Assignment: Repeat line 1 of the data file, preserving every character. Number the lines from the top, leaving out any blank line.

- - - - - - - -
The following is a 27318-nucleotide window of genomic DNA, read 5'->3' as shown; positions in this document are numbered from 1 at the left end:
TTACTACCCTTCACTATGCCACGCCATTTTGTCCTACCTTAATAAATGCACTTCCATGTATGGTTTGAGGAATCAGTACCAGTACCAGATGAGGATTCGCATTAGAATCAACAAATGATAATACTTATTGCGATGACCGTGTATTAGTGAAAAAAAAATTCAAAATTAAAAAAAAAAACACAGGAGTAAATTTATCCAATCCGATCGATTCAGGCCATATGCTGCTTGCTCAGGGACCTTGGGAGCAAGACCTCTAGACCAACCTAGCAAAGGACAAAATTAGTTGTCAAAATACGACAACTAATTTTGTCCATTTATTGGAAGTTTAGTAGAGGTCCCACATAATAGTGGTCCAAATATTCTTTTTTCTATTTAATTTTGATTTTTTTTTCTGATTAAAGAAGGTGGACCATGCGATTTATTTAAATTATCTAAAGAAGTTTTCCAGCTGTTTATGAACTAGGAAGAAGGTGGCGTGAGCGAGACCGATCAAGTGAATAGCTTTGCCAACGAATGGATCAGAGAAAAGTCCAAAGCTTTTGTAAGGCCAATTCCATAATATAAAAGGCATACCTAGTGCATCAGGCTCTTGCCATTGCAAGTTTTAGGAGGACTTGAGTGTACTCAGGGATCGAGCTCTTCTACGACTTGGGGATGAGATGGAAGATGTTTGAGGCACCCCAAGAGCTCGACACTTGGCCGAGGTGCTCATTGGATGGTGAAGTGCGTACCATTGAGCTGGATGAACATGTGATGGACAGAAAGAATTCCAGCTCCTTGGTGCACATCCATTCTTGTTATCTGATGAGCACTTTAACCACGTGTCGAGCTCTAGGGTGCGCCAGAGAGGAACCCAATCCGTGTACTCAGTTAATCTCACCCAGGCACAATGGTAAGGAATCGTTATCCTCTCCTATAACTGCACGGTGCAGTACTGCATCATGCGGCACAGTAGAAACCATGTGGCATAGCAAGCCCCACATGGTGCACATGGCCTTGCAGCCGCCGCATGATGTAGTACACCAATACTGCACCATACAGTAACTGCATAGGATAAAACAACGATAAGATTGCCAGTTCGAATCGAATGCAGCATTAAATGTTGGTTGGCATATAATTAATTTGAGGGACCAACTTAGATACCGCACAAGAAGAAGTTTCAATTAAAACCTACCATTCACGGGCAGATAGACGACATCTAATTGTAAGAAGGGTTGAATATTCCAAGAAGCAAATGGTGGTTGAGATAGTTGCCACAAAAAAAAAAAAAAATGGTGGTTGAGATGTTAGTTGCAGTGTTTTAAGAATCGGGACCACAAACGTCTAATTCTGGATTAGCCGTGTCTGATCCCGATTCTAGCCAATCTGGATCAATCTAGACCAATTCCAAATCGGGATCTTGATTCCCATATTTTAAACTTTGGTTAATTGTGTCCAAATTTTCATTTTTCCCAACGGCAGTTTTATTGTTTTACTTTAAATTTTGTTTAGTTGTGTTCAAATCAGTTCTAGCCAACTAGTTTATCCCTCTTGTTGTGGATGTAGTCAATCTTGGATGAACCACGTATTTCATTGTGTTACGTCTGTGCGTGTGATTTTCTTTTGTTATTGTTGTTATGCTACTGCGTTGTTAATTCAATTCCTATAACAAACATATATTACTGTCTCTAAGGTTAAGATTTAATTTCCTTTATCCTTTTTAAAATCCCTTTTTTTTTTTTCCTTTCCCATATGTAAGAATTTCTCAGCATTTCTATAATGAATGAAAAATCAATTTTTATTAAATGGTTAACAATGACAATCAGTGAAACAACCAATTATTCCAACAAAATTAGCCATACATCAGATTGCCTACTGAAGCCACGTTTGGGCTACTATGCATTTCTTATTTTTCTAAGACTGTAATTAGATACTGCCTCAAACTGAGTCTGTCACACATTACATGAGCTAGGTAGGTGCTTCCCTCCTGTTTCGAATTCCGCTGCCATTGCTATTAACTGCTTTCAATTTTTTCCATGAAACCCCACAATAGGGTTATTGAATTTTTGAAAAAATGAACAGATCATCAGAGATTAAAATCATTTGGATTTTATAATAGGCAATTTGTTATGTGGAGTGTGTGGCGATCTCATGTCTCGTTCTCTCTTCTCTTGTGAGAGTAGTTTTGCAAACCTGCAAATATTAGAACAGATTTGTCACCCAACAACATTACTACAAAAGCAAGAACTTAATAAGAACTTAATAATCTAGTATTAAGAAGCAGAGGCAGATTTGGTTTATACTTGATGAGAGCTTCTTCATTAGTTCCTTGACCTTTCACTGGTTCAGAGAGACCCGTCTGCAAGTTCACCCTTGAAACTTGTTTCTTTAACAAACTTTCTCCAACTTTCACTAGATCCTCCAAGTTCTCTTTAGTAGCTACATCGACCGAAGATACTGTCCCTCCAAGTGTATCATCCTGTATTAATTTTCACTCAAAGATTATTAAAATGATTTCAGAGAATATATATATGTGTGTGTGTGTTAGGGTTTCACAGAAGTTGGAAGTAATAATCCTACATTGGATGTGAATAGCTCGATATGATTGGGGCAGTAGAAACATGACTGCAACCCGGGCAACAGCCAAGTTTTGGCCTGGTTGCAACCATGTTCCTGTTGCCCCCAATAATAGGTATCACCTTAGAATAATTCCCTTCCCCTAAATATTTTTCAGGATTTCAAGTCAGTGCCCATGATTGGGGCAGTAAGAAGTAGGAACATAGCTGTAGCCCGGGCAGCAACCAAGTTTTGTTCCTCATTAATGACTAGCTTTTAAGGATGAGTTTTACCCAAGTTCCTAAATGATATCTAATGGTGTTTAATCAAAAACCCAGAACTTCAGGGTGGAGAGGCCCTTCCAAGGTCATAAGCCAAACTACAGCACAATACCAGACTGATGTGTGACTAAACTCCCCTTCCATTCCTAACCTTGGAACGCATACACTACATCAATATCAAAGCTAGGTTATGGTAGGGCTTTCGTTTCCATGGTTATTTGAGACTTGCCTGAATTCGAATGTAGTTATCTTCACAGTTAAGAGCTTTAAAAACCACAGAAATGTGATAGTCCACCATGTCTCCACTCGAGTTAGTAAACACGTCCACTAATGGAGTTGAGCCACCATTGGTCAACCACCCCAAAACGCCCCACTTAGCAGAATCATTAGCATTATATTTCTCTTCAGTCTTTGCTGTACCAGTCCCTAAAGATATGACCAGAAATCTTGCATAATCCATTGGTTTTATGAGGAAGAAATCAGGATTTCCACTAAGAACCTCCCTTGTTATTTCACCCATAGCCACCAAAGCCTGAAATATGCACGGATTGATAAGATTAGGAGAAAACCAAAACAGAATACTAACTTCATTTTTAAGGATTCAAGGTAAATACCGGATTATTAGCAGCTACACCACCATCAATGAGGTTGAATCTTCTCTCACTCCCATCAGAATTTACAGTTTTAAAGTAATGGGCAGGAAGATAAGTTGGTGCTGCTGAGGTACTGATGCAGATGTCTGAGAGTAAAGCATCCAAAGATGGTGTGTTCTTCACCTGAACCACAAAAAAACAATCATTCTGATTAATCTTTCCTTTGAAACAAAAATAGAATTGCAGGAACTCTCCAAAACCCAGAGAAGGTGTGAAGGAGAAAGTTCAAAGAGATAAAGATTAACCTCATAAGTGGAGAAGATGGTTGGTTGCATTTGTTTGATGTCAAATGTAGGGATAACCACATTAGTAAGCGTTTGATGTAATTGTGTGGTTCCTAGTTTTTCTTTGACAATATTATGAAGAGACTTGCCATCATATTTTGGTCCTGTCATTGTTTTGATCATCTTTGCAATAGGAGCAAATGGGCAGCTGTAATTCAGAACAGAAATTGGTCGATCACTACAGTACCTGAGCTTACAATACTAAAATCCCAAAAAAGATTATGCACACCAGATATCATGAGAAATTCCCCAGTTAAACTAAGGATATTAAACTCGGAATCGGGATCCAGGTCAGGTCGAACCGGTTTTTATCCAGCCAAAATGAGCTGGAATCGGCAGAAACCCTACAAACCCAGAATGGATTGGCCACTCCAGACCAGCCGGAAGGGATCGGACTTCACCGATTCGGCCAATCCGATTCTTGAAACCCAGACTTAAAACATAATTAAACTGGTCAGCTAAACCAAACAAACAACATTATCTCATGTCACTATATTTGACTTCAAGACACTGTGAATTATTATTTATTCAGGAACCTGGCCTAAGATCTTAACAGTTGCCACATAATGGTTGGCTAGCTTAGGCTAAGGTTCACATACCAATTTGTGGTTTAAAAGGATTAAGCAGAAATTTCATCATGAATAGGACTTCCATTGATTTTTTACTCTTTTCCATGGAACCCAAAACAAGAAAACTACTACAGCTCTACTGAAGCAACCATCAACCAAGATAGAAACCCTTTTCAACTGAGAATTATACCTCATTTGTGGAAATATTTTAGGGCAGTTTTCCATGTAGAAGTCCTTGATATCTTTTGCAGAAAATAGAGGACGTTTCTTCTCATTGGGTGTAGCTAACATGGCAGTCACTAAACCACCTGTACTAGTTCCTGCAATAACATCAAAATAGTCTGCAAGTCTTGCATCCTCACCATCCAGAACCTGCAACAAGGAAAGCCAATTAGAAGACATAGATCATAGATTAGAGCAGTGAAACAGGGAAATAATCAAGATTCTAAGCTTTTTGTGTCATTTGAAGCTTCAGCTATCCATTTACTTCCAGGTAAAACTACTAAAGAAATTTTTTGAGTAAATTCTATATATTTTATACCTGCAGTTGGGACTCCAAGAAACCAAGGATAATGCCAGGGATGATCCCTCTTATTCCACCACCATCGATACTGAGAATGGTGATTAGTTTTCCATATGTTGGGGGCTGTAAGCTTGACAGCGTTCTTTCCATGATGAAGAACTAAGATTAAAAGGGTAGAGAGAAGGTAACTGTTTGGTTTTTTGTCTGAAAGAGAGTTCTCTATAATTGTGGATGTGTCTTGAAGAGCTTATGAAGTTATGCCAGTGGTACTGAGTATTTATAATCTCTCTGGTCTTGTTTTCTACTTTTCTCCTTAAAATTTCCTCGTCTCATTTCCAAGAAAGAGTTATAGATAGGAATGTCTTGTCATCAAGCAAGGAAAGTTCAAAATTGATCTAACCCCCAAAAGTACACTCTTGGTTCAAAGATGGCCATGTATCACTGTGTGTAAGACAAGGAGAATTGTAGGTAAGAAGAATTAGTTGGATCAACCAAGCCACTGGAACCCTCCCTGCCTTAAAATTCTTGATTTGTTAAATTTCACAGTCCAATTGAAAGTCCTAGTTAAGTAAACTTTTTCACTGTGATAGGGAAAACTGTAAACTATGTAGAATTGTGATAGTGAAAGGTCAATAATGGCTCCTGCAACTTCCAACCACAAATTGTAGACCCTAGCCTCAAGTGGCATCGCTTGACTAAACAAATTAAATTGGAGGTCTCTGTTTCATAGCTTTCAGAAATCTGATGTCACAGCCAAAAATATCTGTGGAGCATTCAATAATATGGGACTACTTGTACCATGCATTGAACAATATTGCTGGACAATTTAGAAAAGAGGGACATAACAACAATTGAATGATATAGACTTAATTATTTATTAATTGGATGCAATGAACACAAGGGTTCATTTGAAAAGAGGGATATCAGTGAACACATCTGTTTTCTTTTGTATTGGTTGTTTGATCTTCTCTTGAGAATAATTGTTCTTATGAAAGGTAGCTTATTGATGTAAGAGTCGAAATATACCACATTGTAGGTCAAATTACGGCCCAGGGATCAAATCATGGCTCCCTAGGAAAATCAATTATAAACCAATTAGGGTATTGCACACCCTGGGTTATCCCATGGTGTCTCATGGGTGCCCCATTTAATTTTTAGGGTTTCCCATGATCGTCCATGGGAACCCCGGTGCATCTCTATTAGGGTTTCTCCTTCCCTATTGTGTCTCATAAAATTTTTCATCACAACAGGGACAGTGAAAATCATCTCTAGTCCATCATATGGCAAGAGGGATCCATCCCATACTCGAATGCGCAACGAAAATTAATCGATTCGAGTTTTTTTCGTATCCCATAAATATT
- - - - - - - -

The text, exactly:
The following is a 27318-nucleotide window of genomic DNA, read 5'->3' as shown; positions in this document are numbered from 1 at the left end: